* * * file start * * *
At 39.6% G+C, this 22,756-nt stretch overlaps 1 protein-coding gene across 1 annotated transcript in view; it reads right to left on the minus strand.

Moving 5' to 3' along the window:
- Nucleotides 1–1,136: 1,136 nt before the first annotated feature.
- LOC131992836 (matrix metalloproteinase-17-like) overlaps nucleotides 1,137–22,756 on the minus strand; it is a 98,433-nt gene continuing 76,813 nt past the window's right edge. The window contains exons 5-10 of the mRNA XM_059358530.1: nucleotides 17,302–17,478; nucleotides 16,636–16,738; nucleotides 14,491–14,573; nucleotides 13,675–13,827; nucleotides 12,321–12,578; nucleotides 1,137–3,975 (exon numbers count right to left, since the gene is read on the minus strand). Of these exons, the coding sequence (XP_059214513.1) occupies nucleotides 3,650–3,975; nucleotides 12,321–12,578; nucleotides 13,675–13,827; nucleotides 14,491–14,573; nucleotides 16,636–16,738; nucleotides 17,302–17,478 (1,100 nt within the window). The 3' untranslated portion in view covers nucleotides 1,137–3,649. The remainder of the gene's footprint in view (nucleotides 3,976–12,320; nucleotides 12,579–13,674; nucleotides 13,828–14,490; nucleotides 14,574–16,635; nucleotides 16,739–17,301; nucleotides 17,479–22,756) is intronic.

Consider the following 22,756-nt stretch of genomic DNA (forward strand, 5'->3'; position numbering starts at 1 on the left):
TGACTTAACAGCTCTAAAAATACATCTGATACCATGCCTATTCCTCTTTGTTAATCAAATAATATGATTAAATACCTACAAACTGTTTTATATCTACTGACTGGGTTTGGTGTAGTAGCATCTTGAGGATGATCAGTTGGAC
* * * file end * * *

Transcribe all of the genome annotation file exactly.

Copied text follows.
At 39.6% G+C, this 22,756-nt stretch overlaps 1 protein-coding gene across 1 annotated transcript in view; it reads right to left on the minus strand.

Moving 5' to 3' along the window:
- Nucleotides 1–1,136: 1,136 nt before the first annotated feature.
- LOC131992836 (matrix metalloproteinase-17-like) overlaps nucleotides 1,137–22,756 on the minus strand; it is a 98,433-nt gene continuing 76,813 nt past the window's right edge. The window contains exons 5-10 of the mRNA XM_059358530.1: nucleotides 17,302–17,478; nucleotides 16,636–16,738; nucleotides 14,491–14,573; nucleotides 13,675–13,827; nucleotides 12,321–12,578; nucleotides 1,137–3,975 (exon numbers count right to left, since the gene is read on the minus strand). Of these exons, the coding sequence (XP_059214513.1) occupies nucleotides 3,650–3,975; nucleotides 12,321–12,578; nucleotides 13,675–13,827; nucleotides 14,491–14,573; nucleotides 16,636–16,738; nucleotides 17,302–17,478 (1,100 nt within the window). The 3' untranslated portion in view covers nucleotides 1,137–3,649. The remainder of the gene's footprint in view (nucleotides 3,976–12,320; nucleotides 12,579–13,674; nucleotides 13,828–14,490; nucleotides 14,574–16,635; nucleotides 16,739–17,301; nucleotides 17,479–22,756) is intronic.

Consider the following 22,756-nt stretch of genomic DNA (forward strand, 5'->3'; position numbering starts at 1 on the left):
TGACTTAACAGCTCTAAAAATACATCTGATACCATGCCTATTCCTCTTTGTTAATCAAATAATATGATTAAATACCTACAAACTGTTTTATATCTACTGACTGGGTTTGGTGTAGTAGCATCTTGAGGATGATCAGTTGGAC